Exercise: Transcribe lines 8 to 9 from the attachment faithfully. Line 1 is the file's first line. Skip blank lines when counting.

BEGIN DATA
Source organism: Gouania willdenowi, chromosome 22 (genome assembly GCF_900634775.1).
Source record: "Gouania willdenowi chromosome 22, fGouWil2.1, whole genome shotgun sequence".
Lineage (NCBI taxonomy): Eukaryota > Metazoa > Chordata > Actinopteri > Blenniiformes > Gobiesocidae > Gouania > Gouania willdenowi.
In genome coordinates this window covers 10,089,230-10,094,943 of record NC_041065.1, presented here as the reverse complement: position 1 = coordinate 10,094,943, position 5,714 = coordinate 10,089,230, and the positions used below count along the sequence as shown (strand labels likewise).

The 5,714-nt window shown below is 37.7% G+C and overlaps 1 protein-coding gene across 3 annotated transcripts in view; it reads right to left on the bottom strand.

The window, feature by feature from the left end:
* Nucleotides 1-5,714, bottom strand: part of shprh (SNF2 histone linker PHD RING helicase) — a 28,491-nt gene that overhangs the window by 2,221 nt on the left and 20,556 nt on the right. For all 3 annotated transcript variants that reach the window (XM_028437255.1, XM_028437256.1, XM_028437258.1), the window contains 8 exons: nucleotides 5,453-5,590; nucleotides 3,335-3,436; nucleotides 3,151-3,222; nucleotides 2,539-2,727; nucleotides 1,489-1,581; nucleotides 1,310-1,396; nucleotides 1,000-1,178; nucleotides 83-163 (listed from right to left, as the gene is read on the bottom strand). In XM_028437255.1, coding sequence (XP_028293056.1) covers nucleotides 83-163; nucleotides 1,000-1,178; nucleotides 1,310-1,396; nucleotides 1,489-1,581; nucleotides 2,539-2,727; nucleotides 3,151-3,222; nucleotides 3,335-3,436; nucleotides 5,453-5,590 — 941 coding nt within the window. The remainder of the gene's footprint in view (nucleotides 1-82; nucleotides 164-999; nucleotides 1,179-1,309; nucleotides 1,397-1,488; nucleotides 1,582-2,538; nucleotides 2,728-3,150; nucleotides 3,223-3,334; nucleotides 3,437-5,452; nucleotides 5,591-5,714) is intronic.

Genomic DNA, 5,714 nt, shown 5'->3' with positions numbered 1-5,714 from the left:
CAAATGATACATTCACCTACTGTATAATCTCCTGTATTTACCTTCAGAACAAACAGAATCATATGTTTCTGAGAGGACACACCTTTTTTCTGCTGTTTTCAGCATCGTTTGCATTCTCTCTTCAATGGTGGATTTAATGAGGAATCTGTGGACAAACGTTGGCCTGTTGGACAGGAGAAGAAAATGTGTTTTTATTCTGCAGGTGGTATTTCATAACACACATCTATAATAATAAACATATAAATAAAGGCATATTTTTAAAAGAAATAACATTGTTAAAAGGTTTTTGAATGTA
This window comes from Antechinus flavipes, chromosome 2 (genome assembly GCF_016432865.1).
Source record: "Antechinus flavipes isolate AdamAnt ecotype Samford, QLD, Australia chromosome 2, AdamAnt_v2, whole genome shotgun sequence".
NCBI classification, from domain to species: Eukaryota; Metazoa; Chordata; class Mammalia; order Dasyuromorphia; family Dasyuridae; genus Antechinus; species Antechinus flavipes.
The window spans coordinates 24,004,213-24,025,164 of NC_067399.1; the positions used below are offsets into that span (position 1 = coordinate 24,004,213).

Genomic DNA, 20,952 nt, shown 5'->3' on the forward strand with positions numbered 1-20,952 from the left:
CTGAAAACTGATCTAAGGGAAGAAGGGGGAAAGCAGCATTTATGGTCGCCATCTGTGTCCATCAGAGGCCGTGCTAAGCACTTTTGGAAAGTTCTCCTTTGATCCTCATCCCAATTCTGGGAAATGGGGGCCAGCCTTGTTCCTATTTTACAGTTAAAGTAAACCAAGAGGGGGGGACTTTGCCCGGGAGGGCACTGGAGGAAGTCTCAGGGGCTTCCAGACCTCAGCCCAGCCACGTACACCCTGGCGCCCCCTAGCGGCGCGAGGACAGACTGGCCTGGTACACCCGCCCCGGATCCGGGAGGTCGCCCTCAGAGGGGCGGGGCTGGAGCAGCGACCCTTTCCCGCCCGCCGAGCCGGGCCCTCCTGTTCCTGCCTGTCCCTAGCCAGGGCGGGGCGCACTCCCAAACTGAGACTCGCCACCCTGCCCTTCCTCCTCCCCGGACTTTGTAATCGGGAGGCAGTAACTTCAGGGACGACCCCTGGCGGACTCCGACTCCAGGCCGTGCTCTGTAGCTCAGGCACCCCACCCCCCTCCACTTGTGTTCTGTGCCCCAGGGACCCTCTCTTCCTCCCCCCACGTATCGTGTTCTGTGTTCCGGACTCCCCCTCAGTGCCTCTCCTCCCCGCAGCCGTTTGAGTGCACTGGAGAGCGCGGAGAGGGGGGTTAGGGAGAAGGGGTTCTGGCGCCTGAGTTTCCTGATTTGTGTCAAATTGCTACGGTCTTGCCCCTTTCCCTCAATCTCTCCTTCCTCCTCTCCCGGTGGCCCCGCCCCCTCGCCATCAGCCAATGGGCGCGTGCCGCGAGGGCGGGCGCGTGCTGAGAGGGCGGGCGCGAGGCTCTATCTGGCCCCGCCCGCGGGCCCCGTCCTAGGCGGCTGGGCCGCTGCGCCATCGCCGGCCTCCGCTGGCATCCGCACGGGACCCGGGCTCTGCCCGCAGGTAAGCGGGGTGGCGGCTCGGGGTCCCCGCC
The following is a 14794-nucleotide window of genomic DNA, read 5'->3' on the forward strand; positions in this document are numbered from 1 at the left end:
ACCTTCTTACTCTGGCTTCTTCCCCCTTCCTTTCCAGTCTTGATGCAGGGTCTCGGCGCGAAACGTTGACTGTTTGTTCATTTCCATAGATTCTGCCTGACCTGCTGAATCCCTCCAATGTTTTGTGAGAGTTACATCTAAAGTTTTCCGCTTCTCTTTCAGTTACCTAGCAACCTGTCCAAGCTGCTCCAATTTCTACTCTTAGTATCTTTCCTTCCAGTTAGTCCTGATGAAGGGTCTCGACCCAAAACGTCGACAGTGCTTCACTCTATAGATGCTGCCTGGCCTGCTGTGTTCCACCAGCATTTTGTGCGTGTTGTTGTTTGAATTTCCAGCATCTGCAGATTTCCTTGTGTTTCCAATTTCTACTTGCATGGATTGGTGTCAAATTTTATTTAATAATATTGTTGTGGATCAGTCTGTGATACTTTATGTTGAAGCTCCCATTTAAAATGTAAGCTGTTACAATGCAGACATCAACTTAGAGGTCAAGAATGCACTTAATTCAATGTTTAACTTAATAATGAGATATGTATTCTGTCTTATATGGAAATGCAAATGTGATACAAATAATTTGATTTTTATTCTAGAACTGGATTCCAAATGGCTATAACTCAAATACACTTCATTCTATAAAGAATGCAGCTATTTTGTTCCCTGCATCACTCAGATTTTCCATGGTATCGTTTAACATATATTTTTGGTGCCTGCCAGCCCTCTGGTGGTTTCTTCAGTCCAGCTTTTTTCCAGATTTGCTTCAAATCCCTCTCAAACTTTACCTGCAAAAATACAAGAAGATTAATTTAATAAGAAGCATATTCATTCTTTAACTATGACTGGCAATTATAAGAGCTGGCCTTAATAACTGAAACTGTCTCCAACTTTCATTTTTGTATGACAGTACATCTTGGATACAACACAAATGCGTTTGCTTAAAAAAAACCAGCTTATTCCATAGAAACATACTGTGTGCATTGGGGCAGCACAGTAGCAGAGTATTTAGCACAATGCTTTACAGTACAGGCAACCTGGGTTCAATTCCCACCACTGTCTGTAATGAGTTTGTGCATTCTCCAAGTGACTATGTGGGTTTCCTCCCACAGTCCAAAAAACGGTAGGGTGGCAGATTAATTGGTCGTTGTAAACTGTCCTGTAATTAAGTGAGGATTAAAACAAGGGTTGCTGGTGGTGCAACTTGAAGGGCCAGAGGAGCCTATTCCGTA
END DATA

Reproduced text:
Genomic DNA, 5,714 nt, shown 5'->3' with positions numbered 1-5,714 from the left:
CAAATGATACATTCACCTACTGTATAATCTCCTGTATTTACCTTCAGAACAAACAGAATCATATGTTTCTGAGAGGACACACCTTTTTTCTGCTGTTTTCAGCATCGTTTGCATTCTCTCTTCAATGGTGGATTTAATGAGGAATCTGTGGACAAACGTTGGCCTGTTGGACAGGAGAAGAAAATGTGTTTTTATTCTGCAGGTGGTATTTCATAACACACATCTATAATAATAAACATATAAATAAAGGCATATTTTTAAAAGAAATAACATTGTTAAAAGGTTTTTGAATGTA